God’s promise for today: (Philippians 4:7) “And the peace of God, which transcends all understanding, will guard your hearts and your minds in Christ Jesus.”
Our nation has set this day of the year apart to honor our military veterans. Although many parents and family members struggled with fear and uncertainty at the time they went out to serve in every part of the world, the fact that they were out defending us, gave millions of Americans a level of peace and comfort, helping them to sleep better at night just knowing it. Our nation, as it should be, is extremely grateful for our veterans and if you’ve seen them when they stand proudly with their hand over their heart every time our flag is waved in parades or any time our National Anthem is played and it doesn’t put a lump in your throat or produce a tear or two, I suspect there is something terribly wrong with you. Any normal American with an ordinary level of patriotism and love for our country will be moved when they witness scenes such as these. There is a certain You Tube video out there showing a group of old military veterans arriving at an airport, most of them in wheel chairs, and a big crowd of people cheering them as they pass by. It makes me cry every time I see it. If you haven’t seen it yet and happen to find it, I bet you’ll do the same.
After God, it was men and women in our military who made it possible for us to be free and, despite our many flaws, made this the greatest nation in the world today. Some of you who are reading this blog today are especially proud because your sister, brother, mom, dad, even a grandparent served in the military. For you, this day has a deeper and greater meaning.
One bible verse I employ at some funeral services definitely applies to our veterans. It is Romans 13:7, where the Apostle Paul wrote: “Give to everyone what you owe them: If you owe taxes, pay taxes; if revenue, then revenue; if respect, then respect; if honor, then honor.”In the case of our veterans, if nothing else, we owe them honor and respect. I pray you’ll take some time today to look up into the heavens and thank God for our veterans. And if you have a chance, perhaps you can thank one personally, expressing your respect and appreciation to him or her. Giving them a warm hug will be better still. Happy Veterans Day!
God’s Word for today: (Romans 12:10) “Be devoted to one another in love. Honor one another above yourselves.”
If God’s Word is inspired then it should be obvious that every written word is important. Too often, bible readers pass by the words so quickly that they sometimes fail to get the complete meaning of the message. One example is a favorite verse of many, Proverbs 3:5, which reads: “Trust in the Lord with all your heart and lean not on your own understanding.”Mere trusting in God 10s not enough; we must trust Him with all our heart.
I was recently reminded of the difference between trusting, and trusting with all our heart. Ever since my heart procedure of a few years ago, I have adopted the practice of taking my readings every night before I go to bed. I have informed my PCP that on occasions my readings get to an alarmingly low level and he suggested that when that happens, I may forego my blood pressure meds for a day or two, or at least until my numbers get back to normal. Well, recently, my numbers went down so low, I skipped taking them for several days. Low readings concern me more than the high ones. Visiting my sister later, I saw a blood pressure monitor on her kitchen table and took a reading with it to see how it compared to my low numbers at home. To my shock, the numbers were alarmingly high. After checking several other monitors, it became apparent that mine was the faulty one. To make a long story short, I had put myself in danger by trusting in my monitor more than I should have.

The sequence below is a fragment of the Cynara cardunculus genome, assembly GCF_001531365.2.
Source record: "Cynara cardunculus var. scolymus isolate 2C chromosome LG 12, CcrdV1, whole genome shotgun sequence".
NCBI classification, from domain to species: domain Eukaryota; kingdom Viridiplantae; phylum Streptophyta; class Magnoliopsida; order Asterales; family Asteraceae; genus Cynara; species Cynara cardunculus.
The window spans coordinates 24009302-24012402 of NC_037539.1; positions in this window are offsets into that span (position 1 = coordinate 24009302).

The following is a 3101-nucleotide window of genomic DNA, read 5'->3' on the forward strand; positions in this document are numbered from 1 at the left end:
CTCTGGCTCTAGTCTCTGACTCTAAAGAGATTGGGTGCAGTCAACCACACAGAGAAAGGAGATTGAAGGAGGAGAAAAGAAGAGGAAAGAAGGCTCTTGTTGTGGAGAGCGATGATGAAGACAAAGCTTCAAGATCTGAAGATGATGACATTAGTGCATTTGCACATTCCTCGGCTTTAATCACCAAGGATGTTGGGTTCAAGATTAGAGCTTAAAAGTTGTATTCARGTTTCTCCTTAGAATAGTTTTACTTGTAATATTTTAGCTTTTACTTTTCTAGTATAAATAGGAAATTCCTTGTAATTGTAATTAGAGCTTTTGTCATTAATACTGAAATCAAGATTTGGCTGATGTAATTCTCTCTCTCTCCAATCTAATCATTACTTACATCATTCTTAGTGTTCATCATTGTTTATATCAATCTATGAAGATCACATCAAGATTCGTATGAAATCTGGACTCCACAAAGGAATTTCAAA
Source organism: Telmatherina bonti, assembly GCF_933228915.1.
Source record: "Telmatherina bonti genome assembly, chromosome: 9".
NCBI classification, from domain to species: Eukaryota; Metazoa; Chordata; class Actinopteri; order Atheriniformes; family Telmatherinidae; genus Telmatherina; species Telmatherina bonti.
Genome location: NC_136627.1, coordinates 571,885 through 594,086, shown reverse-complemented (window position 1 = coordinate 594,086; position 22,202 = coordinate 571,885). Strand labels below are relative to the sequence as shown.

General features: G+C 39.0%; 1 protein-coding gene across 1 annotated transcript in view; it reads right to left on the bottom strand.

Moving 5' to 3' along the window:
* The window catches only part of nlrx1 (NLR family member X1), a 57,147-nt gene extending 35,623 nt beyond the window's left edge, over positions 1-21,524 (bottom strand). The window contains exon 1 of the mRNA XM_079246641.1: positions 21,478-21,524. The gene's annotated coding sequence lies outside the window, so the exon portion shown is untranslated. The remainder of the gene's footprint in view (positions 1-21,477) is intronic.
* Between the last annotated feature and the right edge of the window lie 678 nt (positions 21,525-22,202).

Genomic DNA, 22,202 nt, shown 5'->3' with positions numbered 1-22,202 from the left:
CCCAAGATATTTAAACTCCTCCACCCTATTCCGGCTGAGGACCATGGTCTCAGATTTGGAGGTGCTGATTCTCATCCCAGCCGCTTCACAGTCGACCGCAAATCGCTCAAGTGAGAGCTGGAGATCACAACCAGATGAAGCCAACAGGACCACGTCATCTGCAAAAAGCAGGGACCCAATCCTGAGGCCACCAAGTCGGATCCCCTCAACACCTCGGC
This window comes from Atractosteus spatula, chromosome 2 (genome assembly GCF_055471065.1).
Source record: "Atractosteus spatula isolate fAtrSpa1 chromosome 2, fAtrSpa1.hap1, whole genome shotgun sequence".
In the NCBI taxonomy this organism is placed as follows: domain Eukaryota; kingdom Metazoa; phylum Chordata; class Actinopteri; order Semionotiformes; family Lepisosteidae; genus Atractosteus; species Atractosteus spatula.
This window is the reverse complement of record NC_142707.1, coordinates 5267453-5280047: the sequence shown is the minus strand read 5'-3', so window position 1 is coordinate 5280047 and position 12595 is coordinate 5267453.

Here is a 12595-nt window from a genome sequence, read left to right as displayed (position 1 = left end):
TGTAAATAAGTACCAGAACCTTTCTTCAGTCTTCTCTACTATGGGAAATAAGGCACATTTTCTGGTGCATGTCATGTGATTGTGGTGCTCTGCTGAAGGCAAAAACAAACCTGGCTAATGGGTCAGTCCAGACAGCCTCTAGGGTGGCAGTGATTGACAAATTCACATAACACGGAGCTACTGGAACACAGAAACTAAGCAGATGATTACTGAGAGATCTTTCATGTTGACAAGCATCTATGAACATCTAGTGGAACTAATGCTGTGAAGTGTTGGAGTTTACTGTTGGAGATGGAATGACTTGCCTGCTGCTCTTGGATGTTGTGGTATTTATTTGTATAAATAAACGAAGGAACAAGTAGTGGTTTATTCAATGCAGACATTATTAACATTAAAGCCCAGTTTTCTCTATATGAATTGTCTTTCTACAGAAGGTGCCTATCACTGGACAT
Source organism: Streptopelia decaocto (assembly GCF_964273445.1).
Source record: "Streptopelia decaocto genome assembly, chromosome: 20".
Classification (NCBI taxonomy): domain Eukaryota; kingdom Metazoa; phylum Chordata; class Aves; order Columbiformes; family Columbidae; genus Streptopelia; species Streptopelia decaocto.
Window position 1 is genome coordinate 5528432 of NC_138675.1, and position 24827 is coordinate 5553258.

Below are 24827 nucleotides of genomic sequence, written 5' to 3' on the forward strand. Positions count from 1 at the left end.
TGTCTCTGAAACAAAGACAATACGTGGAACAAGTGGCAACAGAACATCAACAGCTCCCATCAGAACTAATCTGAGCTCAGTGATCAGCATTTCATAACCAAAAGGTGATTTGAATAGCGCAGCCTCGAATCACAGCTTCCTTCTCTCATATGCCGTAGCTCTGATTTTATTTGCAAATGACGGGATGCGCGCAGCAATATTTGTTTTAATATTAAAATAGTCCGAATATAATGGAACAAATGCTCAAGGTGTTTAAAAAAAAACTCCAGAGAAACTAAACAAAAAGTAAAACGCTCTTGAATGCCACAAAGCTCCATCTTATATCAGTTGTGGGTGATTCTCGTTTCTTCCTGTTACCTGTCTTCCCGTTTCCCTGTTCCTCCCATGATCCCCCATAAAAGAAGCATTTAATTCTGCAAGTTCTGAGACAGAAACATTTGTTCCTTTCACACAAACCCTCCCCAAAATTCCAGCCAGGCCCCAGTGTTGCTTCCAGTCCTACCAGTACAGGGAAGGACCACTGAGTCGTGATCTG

This was a perfect example of the danger in trusting in something or someone, other than God, with all our heart. He is the only One who merits that kind of trust. By all means, continue trusting in others, especially those who have been trustworthy in the past. Should one of these fail you for whatever reason one day, please realize that they, just like you, are human and are prone to error. Don’t give up on them should they should slip up every now and then. Continue to love and trust them. Realize that if they love you, they will always have your best interests in mind. When it comes to God, however, you can always trust Him withall your heart. With Him, you can be totally assured that He will never fail you.
God’s word for today: (Psalms 5:11) “But let all those rejoice who put their trust in You; Let them ever shout for joy, because You defend them; Let those also who love Your name Be joyful in You.”
It is finally over. One of this nation’s ugliest and cruelest presidential elections has come to an end. New leaders are in place and poised to take office at the start of the coming year. This campaign appears to have divided our nation in half and many voters let their differences turn into outright hate and resentment. Now, it’s time to ask God to heal our nation. After all, He is the only One who can do it. This morning some of you are glad at the results and some are sad, but no matter what side you are in, we must keep this one thing in mind. God continues to be on the throne and is fully in control. He has always ruled in the affairs of mankind and will continue to do so. In one of my favorite psalms, David wrote: “The Lord has established His throne in heaven, and His kingdom rules over all.” (Ps. 103:19)
As God’s children, and among other things, we must now do these two things. First we must accept the results and realize that the people of this country have spoken and God’s will has been accomplished. God’s grace can help us all to be gracious in victory as well as in defeat, and if we love and trust Him, we can be at peace about this all other things around us. Whether last night was one of them or not, sooner or later we will all experience things we don’t like or are not satisfied with. To me what happened last night is not much different that rooting for your favorite team. Whether it is the Super Bowl, World Series, or NBA Finals, many of God’s people pray fervently for their team to win. We must keep in mind however, that there are other people praying in the same manner for the opposing team. If we don’t know the Lord as well as we should, or if we just prefer to pout, we may get our feelings hurt or be offended with Him when we lose, thinking He let us down. What can He do? One has to win; one has to lose. Because you’re human, you may even be angry with God right now. If that is you, I pray you’ll snap out of it quickly.